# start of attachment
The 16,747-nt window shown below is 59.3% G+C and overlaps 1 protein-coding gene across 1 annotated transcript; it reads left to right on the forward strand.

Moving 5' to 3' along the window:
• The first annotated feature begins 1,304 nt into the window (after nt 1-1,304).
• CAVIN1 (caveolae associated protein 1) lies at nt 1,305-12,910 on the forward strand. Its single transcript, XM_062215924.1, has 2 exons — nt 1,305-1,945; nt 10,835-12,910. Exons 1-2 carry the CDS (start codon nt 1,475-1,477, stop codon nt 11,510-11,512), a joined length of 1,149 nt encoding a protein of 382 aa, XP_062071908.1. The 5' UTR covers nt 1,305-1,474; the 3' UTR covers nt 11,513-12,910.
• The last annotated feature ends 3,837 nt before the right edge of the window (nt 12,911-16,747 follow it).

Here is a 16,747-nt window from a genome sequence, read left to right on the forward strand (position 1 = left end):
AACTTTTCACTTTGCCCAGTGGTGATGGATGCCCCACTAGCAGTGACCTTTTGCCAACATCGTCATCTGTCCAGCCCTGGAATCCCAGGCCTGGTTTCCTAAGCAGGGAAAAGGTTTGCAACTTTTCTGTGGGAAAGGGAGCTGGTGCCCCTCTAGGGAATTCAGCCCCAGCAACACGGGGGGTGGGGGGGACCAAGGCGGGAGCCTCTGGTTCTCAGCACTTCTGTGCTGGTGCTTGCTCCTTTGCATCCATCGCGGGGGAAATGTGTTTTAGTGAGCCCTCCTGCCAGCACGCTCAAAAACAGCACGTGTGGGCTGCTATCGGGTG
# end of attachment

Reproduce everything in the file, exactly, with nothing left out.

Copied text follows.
The 16,747-nt window shown below is 59.3% G+C and overlaps 1 protein-coding gene across 1 annotated transcript; it reads left to right on the forward strand.

Moving 5' to 3' along the window:
• The first annotated feature begins 1,304 nt into the window (after nt 1-1,304).
• CAVIN1 (caveolae associated protein 1) lies at nt 1,305-12,910 on the forward strand. Its single transcript, XM_062215924.1, has 2 exons — nt 1,305-1,945; nt 10,835-12,910. Exons 1-2 carry the CDS (start codon nt 1,475-1,477, stop codon nt 11,510-11,512), a joined length of 1,149 nt encoding a protein of 382 aa, XP_062071908.1. The 5' UTR covers nt 1,305-1,474; the 3' UTR covers nt 11,513-12,910.
• The last annotated feature ends 3,837 nt before the right edge of the window (nt 12,911-16,747 follow it).

Here is a 16,747-nt window from a genome sequence, read left to right on the forward strand (position 1 = left end):
AACTTTTCACTTTGCCCAGTGGTGATGGATGCCCCACTAGCAGTGACCTTTTGCCAACATCGTCATCTGTCCAGCCCTGGAATCCCAGGCCTGGTTTCCTAAGCAGGGAAAAGGTTTGCAACTTTTCTGTGGGAAAGGGAGCTGGTGCCCCTCTAGGGAATTCAGCCCCAGCAACACGGGGGGTGGGGGGGACCAAGGCGGGAGCCTCTGGTTCTCAGCACTTCTGTGCTGGTGCTTGCTCCTTTGCATCCATCGCGGGGGAAATGTGTTTTAGTGAGCCCTCCTGCCAGCACGCTCAAAAACAGCACGTGTGGGCTGCTATCGGGTG